Remote access scam losses growing, ACCC says 

Older Australians are being warned to be wary of anyone requesting remote access to their computer, after a spate of fake IT helpdesk scams.

Losses to these types of scams have been growing recently. Last year, Aussies lost a reported $15.5 million to remote access scams, and losses in the first quarter of 2024 have increased 52 per cent over the previous quarter.

The alarming increase is in stark contrast to other types of scams that have decreased in 2024, according to figures from the Australian Competition and Consumer Commission’s (ACCC) National Anti-Scam Centre.

The average loss per victim of remote access scams is $17,943 in Q1 2024 – a 57 per cent increase on the previous quarter, and it’s people aged 65 and over who are suffering the greatest losses.

How do remote access scams work?

Catriona Lowe, deputy chair of the ACCC, says scammers are approaching victims through emails, online messages and phone calls purporting to be from reputable tech companies.

They convince their unsuspecting prey that there is an issue with their computer or account and that they need to access the victim’s computer remotely.

Once the scammer has control, they can gain access to bank accounts.

“We are very concerned scammers are draining entire bank accounts, with average losses to remote access scams now in the tens of thousands,” she says.

“Financial criminals use sophisticated emails, web-based pop-up messages and phone calls to impersonate well-known companies such as Microsoft to deceive people into thinking there is a problem with their account, computer or phone that needs fixing.

“The scammer will sound professional and offer to help resolve the problem, by instructing the victim to download well-known screen sharing software such as AnyDesk, Zoho or Teamviewer. Unfortunately, by doing so, the scammer can gain access to their bank accounts.

“Never download software or apps if directed to by someone over the phone and never share banking information, passwords or two-factor identification codes.”

How can I avoid remote access scams?

The ACCC says one of the best ways to avoid these scams is to slow down. If you receive a message instructing you to do something, don’t just blindly follow it.

Legitimate businesses will not request your passwords or want you to download an external app, even if the app itself is legitimate.

Likewise, they will not request banking information or two-factor identification codes over phone or email.

With any request, stop to ask yourself if you are sure you know who you are communicating with? If there is any doubt, don’t follow their instructions and contact the business directly yourself to confirm.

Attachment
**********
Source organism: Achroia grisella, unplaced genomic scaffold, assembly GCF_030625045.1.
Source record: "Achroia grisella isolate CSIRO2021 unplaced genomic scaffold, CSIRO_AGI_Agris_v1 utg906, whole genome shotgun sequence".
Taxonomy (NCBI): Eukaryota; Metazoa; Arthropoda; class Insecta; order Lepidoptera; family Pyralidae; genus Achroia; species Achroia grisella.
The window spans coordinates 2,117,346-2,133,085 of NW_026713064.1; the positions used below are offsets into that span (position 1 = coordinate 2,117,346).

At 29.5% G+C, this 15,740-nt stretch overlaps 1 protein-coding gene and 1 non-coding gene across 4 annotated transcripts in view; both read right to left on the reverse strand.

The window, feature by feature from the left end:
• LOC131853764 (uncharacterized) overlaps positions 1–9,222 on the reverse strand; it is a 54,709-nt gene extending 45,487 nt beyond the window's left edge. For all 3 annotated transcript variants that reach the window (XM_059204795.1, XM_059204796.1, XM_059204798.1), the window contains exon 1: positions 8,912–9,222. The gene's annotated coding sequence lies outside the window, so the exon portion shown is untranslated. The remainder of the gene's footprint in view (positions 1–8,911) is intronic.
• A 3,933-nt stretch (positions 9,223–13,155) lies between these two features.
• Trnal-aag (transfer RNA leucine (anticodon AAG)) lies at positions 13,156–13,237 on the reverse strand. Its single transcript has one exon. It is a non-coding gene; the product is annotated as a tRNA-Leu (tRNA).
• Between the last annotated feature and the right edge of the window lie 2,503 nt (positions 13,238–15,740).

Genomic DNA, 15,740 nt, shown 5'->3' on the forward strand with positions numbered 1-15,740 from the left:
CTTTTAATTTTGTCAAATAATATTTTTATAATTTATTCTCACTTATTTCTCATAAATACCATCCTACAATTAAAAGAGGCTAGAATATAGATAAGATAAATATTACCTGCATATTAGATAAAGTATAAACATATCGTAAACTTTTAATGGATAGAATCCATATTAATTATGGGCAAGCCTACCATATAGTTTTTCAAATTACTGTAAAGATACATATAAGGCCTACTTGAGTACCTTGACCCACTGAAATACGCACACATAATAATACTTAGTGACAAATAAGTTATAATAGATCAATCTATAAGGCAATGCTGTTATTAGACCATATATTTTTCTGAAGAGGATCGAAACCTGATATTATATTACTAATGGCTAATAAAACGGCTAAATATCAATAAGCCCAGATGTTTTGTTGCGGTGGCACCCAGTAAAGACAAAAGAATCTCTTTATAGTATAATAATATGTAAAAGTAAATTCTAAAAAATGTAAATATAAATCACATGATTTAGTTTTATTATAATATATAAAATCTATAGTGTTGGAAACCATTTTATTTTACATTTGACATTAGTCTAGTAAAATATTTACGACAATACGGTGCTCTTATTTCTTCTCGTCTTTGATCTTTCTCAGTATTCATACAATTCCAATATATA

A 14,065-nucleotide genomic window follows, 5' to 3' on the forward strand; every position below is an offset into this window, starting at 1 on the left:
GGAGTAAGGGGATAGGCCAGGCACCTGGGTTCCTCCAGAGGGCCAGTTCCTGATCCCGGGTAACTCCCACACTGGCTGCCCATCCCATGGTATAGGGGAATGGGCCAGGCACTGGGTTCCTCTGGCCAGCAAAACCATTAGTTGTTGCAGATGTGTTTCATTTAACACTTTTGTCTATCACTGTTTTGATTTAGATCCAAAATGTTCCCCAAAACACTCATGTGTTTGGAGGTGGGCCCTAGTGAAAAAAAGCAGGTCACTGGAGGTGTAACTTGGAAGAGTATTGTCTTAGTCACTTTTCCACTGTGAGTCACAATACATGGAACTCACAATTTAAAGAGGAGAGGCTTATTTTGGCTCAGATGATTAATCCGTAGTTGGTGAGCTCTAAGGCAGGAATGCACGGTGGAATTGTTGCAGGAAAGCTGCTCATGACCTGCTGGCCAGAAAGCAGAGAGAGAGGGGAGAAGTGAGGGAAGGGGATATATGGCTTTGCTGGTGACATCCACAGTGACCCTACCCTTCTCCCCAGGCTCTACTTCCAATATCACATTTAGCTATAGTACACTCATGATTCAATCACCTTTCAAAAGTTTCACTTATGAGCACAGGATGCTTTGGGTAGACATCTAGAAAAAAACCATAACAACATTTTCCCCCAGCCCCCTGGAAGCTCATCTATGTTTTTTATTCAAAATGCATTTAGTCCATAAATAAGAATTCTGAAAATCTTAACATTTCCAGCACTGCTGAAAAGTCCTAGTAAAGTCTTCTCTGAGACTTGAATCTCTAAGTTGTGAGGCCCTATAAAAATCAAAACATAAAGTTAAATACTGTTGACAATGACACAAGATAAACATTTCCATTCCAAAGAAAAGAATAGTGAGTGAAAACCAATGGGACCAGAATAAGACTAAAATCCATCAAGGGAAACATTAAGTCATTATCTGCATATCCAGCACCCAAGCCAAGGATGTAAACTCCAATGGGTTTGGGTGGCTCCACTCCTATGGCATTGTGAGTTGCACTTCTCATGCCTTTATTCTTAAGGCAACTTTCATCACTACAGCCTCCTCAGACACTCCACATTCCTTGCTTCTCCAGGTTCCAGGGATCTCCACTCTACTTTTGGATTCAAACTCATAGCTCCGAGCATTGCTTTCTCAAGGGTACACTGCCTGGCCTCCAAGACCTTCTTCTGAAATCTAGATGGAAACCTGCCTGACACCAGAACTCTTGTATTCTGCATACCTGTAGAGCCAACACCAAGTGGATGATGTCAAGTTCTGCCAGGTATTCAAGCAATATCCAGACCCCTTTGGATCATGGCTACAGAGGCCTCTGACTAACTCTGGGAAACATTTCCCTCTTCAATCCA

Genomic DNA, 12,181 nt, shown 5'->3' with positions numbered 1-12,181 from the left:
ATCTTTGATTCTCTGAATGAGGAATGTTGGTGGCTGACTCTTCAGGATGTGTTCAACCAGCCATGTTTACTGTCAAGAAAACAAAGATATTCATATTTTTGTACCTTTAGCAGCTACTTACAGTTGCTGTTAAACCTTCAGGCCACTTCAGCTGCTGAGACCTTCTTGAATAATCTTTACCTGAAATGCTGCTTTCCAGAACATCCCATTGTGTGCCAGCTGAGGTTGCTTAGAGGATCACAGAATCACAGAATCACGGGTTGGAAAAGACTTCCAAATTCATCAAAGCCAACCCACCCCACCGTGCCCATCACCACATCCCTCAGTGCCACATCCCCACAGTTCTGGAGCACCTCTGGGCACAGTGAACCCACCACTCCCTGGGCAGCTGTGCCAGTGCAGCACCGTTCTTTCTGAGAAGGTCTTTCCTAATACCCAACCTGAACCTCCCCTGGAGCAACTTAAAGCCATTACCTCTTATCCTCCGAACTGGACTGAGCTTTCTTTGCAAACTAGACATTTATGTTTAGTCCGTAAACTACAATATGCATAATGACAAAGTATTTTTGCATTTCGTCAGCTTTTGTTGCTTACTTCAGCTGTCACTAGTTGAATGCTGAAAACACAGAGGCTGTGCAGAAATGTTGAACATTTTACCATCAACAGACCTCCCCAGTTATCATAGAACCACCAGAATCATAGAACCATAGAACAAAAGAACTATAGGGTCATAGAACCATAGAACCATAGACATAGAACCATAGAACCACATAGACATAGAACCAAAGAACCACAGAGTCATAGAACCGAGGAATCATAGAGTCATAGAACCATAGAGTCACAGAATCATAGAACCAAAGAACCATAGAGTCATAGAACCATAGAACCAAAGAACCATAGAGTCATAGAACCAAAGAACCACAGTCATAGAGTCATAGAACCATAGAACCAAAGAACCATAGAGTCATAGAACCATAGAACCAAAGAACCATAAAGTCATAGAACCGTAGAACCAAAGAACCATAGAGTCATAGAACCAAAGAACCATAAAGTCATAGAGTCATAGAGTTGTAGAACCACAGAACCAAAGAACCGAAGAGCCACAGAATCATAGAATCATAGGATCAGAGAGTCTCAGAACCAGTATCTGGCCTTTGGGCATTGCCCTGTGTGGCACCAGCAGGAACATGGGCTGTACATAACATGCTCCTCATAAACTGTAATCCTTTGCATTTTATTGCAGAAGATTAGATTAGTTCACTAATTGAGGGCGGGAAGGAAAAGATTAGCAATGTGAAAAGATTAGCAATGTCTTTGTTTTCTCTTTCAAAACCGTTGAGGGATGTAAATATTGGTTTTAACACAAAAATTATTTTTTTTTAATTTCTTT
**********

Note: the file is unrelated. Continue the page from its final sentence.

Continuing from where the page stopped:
If you do notice something seems amiss, don’t wait to act, do it right away. Contact your bank immediately to cancel cards or any money transfers you may have initiated.

If you spot something that looks suspicious, the ACCC says you should report it immediately to its scam reporting service Scamwatch.

Have you encountered this remote access scam before? Do you think you could spot it if you did? Let us know in the comments section below.

Also read: Centrelink warns of ‘bonus payment’ Age Pension scam

Brad Lockyer
Brad Lockyer
Brad has deep knowledge of retirement income, including Age Pension and other government entitlements, as well as health, money and lifestyle issues facing older Australians. Keen interests in current affairs, politics, sport and entertainment. Digital media professional with more than 10 years experience in the industry.


  1. Ignore any calls which are not in your contacts list and, delete and block all emails you were not expecting. Served me well for many years. If, in the odd instance it is a legitimate contact, they will forward correspondence to you by Australia Post.

  2. The prevalence of these scam crimes is absolutely shocking. Why aren’t people more aware?? Basically none of us can trust a phonecall, email or text. Treat them all as suspicious. Call the business or department using a phone number you have looked up yourself from a trusted source… and not some possible scammer who might have give you a number to call back or a link to click onto. These scammers are very convincing because they have your personal information. But NEVER willingly trust or do what they ask you to do when it comes to your bank accounts or money payments.

  3. If you get a phone call you;re not sure about, go to your home page on your computer, type in the number followed by a’ ?’. The display will tell you all about that number, and how many people have had the same call and that it is a scam number. If you don’t have a computer, hang up. I had an email the other day from ‘NAB” telling me they have had a problem with their accounts and would like me to confirm my banking details. I don’t even bank with NAB.

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